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19 Sep 2019

Periodicity and Harmonicity

A periodic signal has a harmonic spectrum. In the extreme case, a click train signal has a comb spectrum:

comb.png
Figure 1: A click train (left), and its corresponding comb spectrum (right).

But why? After all, a solitary click has a uniform spectrum. So why should the sum of multiple clicks have a non-uniform spectrum?

click.png
Figure 2: A click (left), and its corresponding spectrum (right).

The answer exposes a lot of detail of how spectra work, and gives us a glimpse into the inner workings of spectral phases. Let's start with that click: In that spectrum, we see that we can decompose a click into a sum of sine waves:

click_sum.png
Figure 3: A click (left), and its Fourier series (right). For simplicity, not all frequencies of the Fourier series are shown.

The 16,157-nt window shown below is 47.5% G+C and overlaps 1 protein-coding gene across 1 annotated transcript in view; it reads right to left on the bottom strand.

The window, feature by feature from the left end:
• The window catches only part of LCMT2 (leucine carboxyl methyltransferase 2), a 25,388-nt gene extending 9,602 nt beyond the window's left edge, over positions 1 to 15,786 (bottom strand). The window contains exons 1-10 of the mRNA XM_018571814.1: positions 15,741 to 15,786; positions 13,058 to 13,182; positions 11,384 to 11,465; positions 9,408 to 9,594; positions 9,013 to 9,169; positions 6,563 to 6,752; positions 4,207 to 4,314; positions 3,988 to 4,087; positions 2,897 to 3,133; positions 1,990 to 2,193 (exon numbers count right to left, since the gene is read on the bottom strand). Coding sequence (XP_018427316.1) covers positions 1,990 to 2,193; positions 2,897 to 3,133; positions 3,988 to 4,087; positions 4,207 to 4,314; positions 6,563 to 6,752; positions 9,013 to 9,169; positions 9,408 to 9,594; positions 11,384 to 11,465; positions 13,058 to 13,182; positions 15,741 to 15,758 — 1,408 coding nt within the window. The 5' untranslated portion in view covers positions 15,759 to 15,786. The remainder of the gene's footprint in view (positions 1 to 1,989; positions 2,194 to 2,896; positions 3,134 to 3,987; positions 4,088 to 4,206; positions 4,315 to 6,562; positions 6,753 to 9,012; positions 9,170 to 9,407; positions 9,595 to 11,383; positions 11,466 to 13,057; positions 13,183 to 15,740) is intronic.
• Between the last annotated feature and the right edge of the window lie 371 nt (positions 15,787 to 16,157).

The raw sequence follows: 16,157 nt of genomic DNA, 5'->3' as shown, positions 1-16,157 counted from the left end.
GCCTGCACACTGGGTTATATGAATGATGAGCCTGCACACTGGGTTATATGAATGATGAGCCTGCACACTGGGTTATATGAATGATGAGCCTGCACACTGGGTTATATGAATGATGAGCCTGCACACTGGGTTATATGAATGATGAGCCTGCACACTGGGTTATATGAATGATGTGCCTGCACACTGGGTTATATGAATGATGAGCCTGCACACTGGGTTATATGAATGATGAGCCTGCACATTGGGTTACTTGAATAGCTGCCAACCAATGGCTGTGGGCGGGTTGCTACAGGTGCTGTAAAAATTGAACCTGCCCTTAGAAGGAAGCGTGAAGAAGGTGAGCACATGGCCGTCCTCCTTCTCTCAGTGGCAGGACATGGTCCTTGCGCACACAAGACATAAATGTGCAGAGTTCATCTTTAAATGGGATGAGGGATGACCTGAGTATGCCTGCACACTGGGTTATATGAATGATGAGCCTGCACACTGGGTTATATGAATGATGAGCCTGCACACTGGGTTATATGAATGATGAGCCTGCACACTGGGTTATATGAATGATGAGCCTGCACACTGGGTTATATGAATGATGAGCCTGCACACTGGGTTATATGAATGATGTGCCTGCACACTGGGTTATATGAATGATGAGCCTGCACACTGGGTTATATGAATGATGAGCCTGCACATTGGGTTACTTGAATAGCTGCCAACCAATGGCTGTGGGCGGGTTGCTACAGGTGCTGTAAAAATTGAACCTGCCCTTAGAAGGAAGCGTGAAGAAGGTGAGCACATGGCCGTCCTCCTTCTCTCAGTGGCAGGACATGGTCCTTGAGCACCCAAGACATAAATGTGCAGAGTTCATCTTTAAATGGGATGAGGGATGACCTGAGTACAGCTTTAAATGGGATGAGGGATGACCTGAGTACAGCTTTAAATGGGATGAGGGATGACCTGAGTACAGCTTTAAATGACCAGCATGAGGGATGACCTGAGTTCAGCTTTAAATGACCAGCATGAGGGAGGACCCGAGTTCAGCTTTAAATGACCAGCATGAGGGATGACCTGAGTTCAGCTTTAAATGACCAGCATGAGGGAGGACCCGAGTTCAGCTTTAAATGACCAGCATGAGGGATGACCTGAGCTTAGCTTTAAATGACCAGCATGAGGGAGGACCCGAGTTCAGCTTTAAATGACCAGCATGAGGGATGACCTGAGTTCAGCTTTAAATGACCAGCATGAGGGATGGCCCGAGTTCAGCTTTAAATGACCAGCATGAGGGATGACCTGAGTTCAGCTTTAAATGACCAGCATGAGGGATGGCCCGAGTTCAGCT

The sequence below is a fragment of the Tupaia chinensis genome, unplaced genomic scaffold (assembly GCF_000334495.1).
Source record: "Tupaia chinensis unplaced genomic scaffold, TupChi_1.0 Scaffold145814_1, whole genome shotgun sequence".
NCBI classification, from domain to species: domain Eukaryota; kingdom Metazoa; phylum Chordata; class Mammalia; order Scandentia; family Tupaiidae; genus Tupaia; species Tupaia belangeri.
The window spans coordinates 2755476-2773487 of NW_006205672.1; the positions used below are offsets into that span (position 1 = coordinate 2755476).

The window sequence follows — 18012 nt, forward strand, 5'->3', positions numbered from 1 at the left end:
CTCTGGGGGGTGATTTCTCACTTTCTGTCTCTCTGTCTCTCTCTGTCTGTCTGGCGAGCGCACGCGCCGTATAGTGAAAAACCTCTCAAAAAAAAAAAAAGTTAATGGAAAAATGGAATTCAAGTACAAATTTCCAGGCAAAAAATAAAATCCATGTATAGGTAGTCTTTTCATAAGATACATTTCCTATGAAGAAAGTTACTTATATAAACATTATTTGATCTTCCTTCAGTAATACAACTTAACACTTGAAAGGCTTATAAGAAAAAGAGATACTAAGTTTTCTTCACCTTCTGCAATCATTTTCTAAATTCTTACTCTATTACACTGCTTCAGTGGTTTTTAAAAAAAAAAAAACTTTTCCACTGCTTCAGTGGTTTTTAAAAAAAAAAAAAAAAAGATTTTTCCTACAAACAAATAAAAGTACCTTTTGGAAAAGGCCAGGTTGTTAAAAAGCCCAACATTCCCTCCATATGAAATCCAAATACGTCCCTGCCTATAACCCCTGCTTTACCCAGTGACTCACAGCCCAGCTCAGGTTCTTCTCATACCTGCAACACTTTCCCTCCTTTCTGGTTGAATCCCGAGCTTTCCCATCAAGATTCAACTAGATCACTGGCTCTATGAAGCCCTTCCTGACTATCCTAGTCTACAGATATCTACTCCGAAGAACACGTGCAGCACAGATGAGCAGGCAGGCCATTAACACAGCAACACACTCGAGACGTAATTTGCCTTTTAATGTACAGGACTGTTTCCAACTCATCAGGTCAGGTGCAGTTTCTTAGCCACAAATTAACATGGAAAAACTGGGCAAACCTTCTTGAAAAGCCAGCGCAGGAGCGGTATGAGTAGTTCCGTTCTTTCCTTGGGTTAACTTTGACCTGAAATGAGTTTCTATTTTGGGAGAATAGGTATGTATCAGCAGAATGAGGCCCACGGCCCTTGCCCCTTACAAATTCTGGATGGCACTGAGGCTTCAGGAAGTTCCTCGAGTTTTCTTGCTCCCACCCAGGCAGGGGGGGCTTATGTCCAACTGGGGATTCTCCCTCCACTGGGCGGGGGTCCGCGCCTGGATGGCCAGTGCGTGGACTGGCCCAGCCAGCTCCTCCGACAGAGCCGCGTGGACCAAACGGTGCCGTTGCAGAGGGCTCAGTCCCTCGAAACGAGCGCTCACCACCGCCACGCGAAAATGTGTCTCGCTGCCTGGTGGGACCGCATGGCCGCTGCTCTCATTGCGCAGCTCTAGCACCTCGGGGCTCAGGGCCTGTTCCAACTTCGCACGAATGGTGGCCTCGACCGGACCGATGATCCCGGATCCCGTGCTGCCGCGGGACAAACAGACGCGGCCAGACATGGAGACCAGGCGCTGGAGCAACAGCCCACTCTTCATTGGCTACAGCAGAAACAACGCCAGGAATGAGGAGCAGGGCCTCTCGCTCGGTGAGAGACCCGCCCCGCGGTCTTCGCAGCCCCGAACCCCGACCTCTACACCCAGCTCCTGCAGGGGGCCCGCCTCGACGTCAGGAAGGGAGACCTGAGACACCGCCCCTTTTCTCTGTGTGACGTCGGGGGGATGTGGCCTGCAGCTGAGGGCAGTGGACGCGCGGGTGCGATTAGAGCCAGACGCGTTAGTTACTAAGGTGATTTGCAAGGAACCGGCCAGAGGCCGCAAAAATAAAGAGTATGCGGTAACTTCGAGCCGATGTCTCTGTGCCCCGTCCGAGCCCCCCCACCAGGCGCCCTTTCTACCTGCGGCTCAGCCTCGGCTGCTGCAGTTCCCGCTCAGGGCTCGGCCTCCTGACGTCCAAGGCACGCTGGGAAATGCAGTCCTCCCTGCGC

As we have seen in the spectrum of the click earlier, it is composed of all frequencies (uniform spectrum). But we see here that the individual sine waves are delayed just so, that they all add constructively at exactly one time, and form the click. At all other times, they cancel each other out. This per-sine delay is called the phase of that frequency.

But what happens if we have more than one click? How does that change things?

click_train.png
Figure 4: A click train (left), and its Fourier series (right). For simplicity, not all frequencies of the Fourier series are shown. The contributions of each click are shown in different colors.

In a click train, odd frequencies in the Fourier series of the individual clicks cancel each other out (red/blue), and only harmonic frequencies (brown) remain. And this is exactly what our first spectrum showed: A periodic click train results in a harmonic spectrum.

Even though each click has a uniform spectrum, adding multiple clicks together cancels out all non-harmonic parts, and only a harmonic comb spectrum remains.

Tags: signal-processing
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